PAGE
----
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Tuesday, September 21, 2021
WASHINGTON, Aug 21 2010 (IPS) - When Danny Hall and Gordon Phillips, the civilian and military directors of the U.S. provincial reconstruction team in Nangahar Province, Afghanistan arrived for a meeting with Gul Agha Sherzai, the local governor, in mid-June 2007, they knew that they had a lot of apologising to do.
The incident vividly demonstrated the inherent clash between two doctrines in the U.S. war in Afghanistan: counterinsurgency (“protecting the people”) and counterterrorism (killing terrorists). Although the Barack Obama administration has given lip service to the former, the latter has been, and continues to be, the driving force in its war in Afghanistan.
For Hall, a Foreign Service officer who was less than two months away from a plum assignment in London, working with the military had already proven more difficult than he expected. In an article for the Foreign Service Journal published a couple of months before the meeting, he wrote, “I felt like I never really knew what was going on, where I was supposed to be, what my role was, or if I even had one. In particular, I didn’t speak either language that I needed: Pashtu or military.”
It had been no less awkward for Phillips. Just a month earlier, he had personally handed over “solatia” payments – condolence payments for civilian deaths wrongfully caused by U.S. forces – in Governor Sherzai’s presence, while condemning the act of a Taliban suicide bomber who had killed 19 civilians, setting off the incident in question.
“We come here as your guests,” he told the relatives of those killed, “invited to aid in the reconstruction and improved security and governance of Nangarhar, to bring you a better life and a brighter future for you and your children. Today, as I look upon the victims and their families, I join you in mourning for your loved ones.”
Yet the mission of their military-led “provincial reconstruction team”, made up of civilian experts, U.S. State Department officials and soldiers, appeared to be in direct conflict with those of the “capture/kill” team of special operations forces – Navy Seals, Army Rangers, and Green Berets together with operatives from the Central Intelligence Agency’s Special Activities Division – whose mandate was to pursue Afghans alleged to be terrorists as well as insurgent leaders.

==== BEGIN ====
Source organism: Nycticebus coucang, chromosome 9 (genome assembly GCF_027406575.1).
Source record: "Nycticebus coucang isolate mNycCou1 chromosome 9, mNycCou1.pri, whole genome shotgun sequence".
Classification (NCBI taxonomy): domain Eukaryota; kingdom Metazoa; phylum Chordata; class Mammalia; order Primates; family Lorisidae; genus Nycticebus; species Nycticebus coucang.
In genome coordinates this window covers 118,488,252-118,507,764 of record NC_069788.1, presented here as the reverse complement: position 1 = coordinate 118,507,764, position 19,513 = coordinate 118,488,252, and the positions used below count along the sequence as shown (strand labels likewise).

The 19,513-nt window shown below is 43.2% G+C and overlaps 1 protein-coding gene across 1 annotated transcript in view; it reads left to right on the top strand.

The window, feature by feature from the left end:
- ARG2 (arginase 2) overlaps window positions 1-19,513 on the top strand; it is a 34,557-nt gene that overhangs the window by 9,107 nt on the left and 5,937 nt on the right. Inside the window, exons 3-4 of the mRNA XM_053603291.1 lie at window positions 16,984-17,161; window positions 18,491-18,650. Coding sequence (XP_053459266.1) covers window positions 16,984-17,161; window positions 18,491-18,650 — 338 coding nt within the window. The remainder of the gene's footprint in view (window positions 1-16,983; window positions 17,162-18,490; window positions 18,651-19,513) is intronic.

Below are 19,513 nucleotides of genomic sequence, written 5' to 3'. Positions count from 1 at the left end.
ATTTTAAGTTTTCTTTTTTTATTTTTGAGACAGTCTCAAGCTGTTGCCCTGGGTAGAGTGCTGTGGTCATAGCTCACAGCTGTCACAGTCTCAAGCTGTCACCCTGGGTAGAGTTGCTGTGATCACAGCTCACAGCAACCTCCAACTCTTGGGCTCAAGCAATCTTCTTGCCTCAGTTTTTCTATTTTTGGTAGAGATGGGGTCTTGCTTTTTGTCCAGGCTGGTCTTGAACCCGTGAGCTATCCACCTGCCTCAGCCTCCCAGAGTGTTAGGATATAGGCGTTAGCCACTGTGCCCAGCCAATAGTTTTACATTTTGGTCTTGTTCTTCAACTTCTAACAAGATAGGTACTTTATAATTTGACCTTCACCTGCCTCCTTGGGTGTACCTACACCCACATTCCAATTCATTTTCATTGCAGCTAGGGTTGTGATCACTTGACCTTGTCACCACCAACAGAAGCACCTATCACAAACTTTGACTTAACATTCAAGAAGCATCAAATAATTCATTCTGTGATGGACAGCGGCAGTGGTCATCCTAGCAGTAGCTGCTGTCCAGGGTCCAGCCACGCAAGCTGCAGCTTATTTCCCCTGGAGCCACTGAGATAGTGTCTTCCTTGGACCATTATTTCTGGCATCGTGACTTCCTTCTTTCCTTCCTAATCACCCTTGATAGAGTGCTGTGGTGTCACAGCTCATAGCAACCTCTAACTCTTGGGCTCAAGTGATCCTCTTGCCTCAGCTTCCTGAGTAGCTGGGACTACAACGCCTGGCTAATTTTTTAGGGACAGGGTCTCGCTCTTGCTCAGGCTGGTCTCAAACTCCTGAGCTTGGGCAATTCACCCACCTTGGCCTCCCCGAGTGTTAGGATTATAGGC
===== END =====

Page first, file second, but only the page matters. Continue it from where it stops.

Details of some of the missions of Task Force 373 first became public as a result of more than 76,000 incident reports leaked to the public by Wikileaks, a whistleblower website. The Wikileaks data suggests that as many as 2,058 people on a secret hit list called the “Joint Prioritised Effects List” (JPEL) were considered “capture/kill” targets in Afghanistan.
Task Force 373 is supposedly run out of three military bases – in Kabul, the Afghan capital, Kandahar, the country’s second largest city, and Khost Province which borders the Pakistani tribal lands. It’s possible that some of its operations also come out of Camp Marmal, the German base in the northern city of Mazar-e-Sharif.
Sources familiar with the programme say that the task force has its own helicopters and aircraft, notably AC-130 Spectre gunships, dedicated only to its use. Its commander appears to have been Brigadier General Raymond Palumbo, based out of the Special Operations Command at Fort Bragg, North Carolina. Palumbo, however, left Fort Bragg in mid-July 2010, shortly after General Stanley McChrystal was relieved as Afghan war commander by President Obama. The name of the new commander of the task force is not known.